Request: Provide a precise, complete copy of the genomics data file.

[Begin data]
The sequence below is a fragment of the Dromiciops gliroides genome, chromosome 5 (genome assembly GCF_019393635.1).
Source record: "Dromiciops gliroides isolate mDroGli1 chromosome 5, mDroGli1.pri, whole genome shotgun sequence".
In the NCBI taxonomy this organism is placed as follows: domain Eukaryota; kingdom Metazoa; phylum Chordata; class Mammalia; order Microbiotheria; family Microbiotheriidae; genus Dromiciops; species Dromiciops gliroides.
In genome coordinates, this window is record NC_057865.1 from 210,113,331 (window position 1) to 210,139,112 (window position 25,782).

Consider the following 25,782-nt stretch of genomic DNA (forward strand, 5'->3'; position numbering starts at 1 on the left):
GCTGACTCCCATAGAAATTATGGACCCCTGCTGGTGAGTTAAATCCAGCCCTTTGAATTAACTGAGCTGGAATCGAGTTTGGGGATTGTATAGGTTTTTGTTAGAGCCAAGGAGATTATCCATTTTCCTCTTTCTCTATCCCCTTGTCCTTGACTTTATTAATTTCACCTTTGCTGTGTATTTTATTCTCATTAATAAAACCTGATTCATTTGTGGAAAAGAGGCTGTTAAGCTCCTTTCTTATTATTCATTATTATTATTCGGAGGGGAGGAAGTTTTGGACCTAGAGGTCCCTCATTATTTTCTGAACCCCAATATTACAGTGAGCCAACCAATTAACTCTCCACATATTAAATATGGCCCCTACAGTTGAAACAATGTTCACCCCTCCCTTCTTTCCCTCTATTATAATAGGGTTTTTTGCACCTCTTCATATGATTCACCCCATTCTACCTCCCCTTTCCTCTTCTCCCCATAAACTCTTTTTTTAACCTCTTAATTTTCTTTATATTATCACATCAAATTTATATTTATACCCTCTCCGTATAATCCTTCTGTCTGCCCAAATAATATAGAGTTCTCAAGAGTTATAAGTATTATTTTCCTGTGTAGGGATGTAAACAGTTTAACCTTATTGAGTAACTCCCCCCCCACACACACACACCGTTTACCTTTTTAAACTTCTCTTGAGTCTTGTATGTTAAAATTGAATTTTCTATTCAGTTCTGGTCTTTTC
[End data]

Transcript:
The sequence below is a fragment of the Dromiciops gliroides genome, chromosome 5 (genome assembly GCF_019393635.1).
Source record: "Dromiciops gliroides isolate mDroGli1 chromosome 5, mDroGli1.pri, whole genome shotgun sequence".
In the NCBI taxonomy this organism is placed as follows: domain Eukaryota; kingdom Metazoa; phylum Chordata; class Mammalia; order Microbiotheria; family Microbiotheriidae; genus Dromiciops; species Dromiciops gliroides.
In genome coordinates, this window is record NC_057865.1 from 210,113,331 (window position 1) to 210,139,112 (window position 25,782).

Consider the following 25,782-nt stretch of genomic DNA (forward strand, 5'->3'; position numbering starts at 1 on the left):
GCTGACTCCCATAGAAATTATGGACCCCTGCTGGTGAGTTAAATCCAGCCCTTTGAATTAACTGAGCTGGAATCGAGTTTGGGGATTGTATAGGTTTTTGTTAGAGCCAAGGAGATTATCCATTTTCCTCTTTCTCTATCCCCTTGTCCTTGACTTTATTAATTTCACCTTTGCTGTGTATTTTATTCTCATTAATAAAACCTGATTCATTTGTGGAAAAGAGGCTGTTAAGCTCCTTTCTTATTATTCATTATTATTATTCGGAGGGGAGGAAGTTTTGGACCTAGAGGTCCCTCATTATTTTCTGAACCCCAATATTACAGTGAGCCAACCAATTAACTCTCCACATATTAAATATGGCCCCTACAGTTGAAACAATGTTCACCCCTCCCTTCTTTCCCTCTATTATAATAGGGTTTTTTGCACCTCTTCATATGATTCACCCCATTCTACCTCCCCTTTCCTCTTCTCCCCATAAACTCTTTTTTTAACCTCTTAATTTTCTTTATATTATCACATCAAATTTATATTTATACCCTCTCCGTATAATCCTTCTGTCTGCCCAAATAATATAGAGTTCTCAAGAGTTATAAGTATTATTTTCCTGTGTAGGGATGTAAACAGTTTAACCTTATTGAGTAACTCCCCCCCCACACACACACACCGTTTACCTTTTTAAACTTCTCTTGAGTCTTGTATGTTAAAATTGAATTTTCTATTCAGTTCTGGTCTTTTC